My Life

Saving and Spending Like a Saint: 5 Money Tips

Growing up, money was a sensitive subject in my house. My parents worked hard but were often behind on bills and frustrated with each other about finances. I couldn’t wait to get my own job so that I could finally have some independence. I was sixteen and began working as a waitress at a burger chain. I’ll spare the details but there was an unflattering outfit that included a black bow tie. Every teenage girl’s dream, right? Fashion-wise no, but the paycheck was worth the minor embarrassment.

I was excited but also worried. Even though no one relied on me for food, clothing, or a home, I knew that I could do the right things or the wrong things with money. I just wasn’t sure what that looked like.

I did know that saving was a good thing and that I should do it. That resolve didn’t seem to make a difference in my spending habits though. I’d see that my favorite store was running a sale on jeans. Even though I had five pairs at home, I would buy them anyway because, hey, I looked fabulous in them. This same pattern repeated in many scenarios. I would make a mental resolve to save and then something more exciting would present itself. You can probably relate.

I didn’t realize that God was entrusting responsibility to me through my use of money. I believed that money was ‘out of my control’, ‘the root of all evil’, that I would always be running out it, and that to know too much about money meant I had made an idol of it. I knew that I needed to figure out how to be good with money beginning with my first job. If money was a big enough deal to stress out the adults around me, then I should take the time to understand how it worked.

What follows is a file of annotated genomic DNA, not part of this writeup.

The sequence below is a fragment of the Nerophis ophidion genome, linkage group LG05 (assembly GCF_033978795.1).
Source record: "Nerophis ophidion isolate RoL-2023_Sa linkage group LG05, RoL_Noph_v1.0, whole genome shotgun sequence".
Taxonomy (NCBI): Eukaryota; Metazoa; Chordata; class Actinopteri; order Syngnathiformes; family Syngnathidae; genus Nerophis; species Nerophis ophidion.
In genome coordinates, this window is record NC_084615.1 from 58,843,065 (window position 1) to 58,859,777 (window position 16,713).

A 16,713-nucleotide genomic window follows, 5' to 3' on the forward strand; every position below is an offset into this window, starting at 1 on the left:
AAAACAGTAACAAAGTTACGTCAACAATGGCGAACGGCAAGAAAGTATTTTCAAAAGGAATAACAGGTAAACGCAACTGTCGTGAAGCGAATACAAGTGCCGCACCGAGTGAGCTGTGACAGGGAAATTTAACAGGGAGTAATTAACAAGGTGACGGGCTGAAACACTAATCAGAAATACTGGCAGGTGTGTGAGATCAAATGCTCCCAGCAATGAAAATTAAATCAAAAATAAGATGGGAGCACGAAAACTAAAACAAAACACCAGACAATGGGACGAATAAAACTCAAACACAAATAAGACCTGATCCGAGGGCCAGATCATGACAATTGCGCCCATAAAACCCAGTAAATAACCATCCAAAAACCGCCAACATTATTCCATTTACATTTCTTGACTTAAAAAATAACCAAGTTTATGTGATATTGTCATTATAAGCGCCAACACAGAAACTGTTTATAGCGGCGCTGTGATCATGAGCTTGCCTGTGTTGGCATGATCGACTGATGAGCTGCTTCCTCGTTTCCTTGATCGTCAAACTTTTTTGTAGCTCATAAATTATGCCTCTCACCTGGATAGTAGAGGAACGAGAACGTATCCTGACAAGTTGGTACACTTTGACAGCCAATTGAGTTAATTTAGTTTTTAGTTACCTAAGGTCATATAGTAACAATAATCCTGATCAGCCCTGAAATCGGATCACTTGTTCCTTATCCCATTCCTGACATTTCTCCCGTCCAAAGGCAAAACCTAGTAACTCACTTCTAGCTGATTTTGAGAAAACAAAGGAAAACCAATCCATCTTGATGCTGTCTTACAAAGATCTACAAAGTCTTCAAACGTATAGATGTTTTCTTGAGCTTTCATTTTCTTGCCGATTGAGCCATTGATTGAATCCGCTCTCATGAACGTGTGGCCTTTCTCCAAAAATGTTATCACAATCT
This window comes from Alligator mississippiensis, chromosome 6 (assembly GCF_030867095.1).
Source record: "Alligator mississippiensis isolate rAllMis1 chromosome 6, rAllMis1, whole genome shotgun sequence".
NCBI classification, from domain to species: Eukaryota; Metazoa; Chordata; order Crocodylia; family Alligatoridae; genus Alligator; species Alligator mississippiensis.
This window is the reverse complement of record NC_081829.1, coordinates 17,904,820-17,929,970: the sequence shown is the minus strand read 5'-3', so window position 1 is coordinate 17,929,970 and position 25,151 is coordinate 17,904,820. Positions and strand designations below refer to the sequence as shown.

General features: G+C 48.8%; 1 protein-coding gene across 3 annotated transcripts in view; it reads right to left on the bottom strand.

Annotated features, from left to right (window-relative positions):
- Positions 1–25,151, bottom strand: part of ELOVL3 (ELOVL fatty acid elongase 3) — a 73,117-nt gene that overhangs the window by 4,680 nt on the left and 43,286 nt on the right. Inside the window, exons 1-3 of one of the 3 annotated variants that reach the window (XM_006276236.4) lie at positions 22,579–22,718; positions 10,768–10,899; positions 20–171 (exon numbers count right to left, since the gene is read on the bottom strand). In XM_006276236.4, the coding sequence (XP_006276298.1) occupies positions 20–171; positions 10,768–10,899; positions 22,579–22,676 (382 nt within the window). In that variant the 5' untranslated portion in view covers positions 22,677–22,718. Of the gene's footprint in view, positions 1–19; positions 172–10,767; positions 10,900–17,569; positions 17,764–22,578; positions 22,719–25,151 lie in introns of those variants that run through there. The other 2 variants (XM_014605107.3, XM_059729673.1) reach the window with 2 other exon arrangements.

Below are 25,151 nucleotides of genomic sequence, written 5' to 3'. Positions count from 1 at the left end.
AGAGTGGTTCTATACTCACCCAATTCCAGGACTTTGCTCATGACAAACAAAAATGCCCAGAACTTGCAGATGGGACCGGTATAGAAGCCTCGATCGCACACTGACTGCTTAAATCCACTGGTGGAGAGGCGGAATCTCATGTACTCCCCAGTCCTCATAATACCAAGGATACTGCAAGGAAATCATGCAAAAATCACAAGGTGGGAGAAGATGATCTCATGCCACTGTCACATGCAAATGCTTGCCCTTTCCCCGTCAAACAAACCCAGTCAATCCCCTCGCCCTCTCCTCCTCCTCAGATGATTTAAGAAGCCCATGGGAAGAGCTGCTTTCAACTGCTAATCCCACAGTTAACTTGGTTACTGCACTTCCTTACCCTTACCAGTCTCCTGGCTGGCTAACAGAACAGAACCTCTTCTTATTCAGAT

All of us have a different perception of money based on the way we were raised. For me, finances brought up anxiety. There is a well-known phrase ‘money is the root of all evil’ and it’s actually a misquote from Scripture. Scripture says, “For the love of money is the root of all evils; it is through this craving that some have wandered away from the faith and pierced their hearts with many pangs” (1 Timothy 6:10, emphasis added). Money itself is not the root of evil in the world. It’s our own actions and worship of money that can become evil. When money becomes more of a priority than our relationship with God it has become an idol for us. This is why Pope Francis has said, “Money has to serve, not to rule” (Address to New Ambassadors, 2013). Money is a neutral tool that can be used for good or for evil. God wants us to put money in its proper place and become good stewards of it.